Posted by StreetWise in Magazine Articles
On June 27, the Chicago Coalition for the Homeless (CCH) presented renewable $2,000 college scholarships to six Chicago Public Schools students who achieved academically while coping with homelessness. The awards program featured remarks by Linda Lutton, an award-winning education reporter at WBEZ Public Radio and contributor to This American Life‘s acclaimed spring series on Chicago’s Harper High School.
The free evening event was at Loyola University Law School’s 10th floor ceremonial courtroom.
The nine previous scholarship winners also receive $2,000 renewal awards for their studies at various universities. One scholarship recipient likewise receives $1,000 toward her master’s degree studies in psychology.
Education journalist Lutton has reported on several issues handled by CCH attorneys over the years, including harassment of homeless and low-income students at a Sauk Village elementary district in the early 2000s, and attempts by a CPS principal to force mid-year transfers of more than 60 homeless students in early 2012.
She also talked about her work on This American Life – in a coincidence, one of this year’s new scholarship winners is a new Harper grad.
“We have schools that put obstacles in (students’) way. But people become aware of these issues because of the coalition. That’s what you get when you have people close to the ground,” Lutton said.
“We are proud of the achievements of our scholarship students,” said CCH Executive Director Ed Shurna, “many of whom cope with homelessness until they move into their college dorm. They have shown promise and tenacity, and we are pleased to offer assistance that compliments the other scholarships and aid students need to afford a college education.”
The 2013 winners are:
Kimberly Azpeitia: Kimberly played soccer and lacrosse at Lincoln Park High, and was active in ASPIRA. With a weighted GPA of 3.7, Kimberly plans to study forensic science at DePaul University.
Mariah Griffin: After working with the Drama Club at Prosser Career Academy, Mariah decided to study theater and film in college. With a weighted GPA of 3.6, Mariah will attend Western Illinois University this fall.
Jessica Lee: Jessica has a weighted GPA of 4.8 and is ranked in the top seven percent of her Lincoln Park High class. Her activities include playing cello, Hapkido martial arts, tinikling Filipino dance, National Honor Society, and Book Club. Looking to become a doctor, Jessica will attend University of Illinois-Chicago.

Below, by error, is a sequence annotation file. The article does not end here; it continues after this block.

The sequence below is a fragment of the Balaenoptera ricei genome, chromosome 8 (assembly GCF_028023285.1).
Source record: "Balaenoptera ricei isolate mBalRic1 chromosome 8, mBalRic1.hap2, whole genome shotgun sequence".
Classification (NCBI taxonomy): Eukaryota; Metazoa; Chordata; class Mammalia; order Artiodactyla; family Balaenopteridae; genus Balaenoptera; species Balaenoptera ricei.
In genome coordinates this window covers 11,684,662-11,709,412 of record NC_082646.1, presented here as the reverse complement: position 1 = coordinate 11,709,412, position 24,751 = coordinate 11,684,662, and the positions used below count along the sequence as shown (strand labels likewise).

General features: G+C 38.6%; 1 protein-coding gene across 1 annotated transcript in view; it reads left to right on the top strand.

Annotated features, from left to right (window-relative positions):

Cassandra Murff: Ranked 5th in her class at Harper High School, Cassandra was involved in many school activities, including the EMBARC mentoring program. After watching “The Interrupters,” a documentary focused on the discouragement of violence among students, she co-founded a mentoring program for underclassmen called Mission Motivators. With plans to study English and one day become an attorney, she will attend DePaul University this fall.
Andrew Strmic: At Lane Tech High School, Andrew has a weighted GPA of 4.06, with extensive coursework in Advanced Placement classes, higher math and sciences. A school wrestler, he volunteered three years at a church soup kitchen. Andrew’s scholarships to the University of Illinois-Chicago include an engineering award to help him with his planned studies in chemical engineering.
Gesenia Viviescas: The Schurz High School graduate had a 3.8 GPA, captained the varsity cross country and track teams, was a yearbook editor, Student Council member, National Honor Society treasurer and founder of the South Asian Club. She is headed to DePauw University in Greencastle, Ind.
The scholarships are funded by private donors as well as grants from Sisters of Charity BVM and the North Shore-based Student Alliance for Homeless Youth.
At the event, CCH honored Robin Lavin, president of the Osa Foundation. Mrs. Lavin has funded 20 annual awards to date, and launched an incentive that awards laptops to students who maintain an average of “B” or better in college. In its third year, eight students will have been awarded laptops, including all four young women who completed their freshman year this spring.
After acknowledging CCH for its “great sense of purpose and integrity,” Mrs. Lavin addressed the scholars directly:
“In your young lives, you have – just by the circumstance of your birth – faced extraordinary challenges and hardship. Yet! Through your own actions you have arrived here. Your goal setting, your fortitude, your intelligence, your resilience, your grit, your adaptability, your perseverance, creativity, your effort, your attitude, your hard work, your sacrifice and tenacity has brought you here – ready to pursue your dreams.
“Your challenges are not over. Your peers have told you, college is challenging – this part of life is challenging – but you have demonstrated, without a doubt, that you have what it takes to achieve your dreams.
“I am inspired by your great determination and achievement. I congratulate you. I encourage you to dream big. Share your incredible stories. You have done so much to be proud of – and all of us here today want to say, WELL DONE.”
In the coming year, CCH is on track to have awarded more than $150,000 in assistance to 39 students.
- Anne Bowhay, CCH media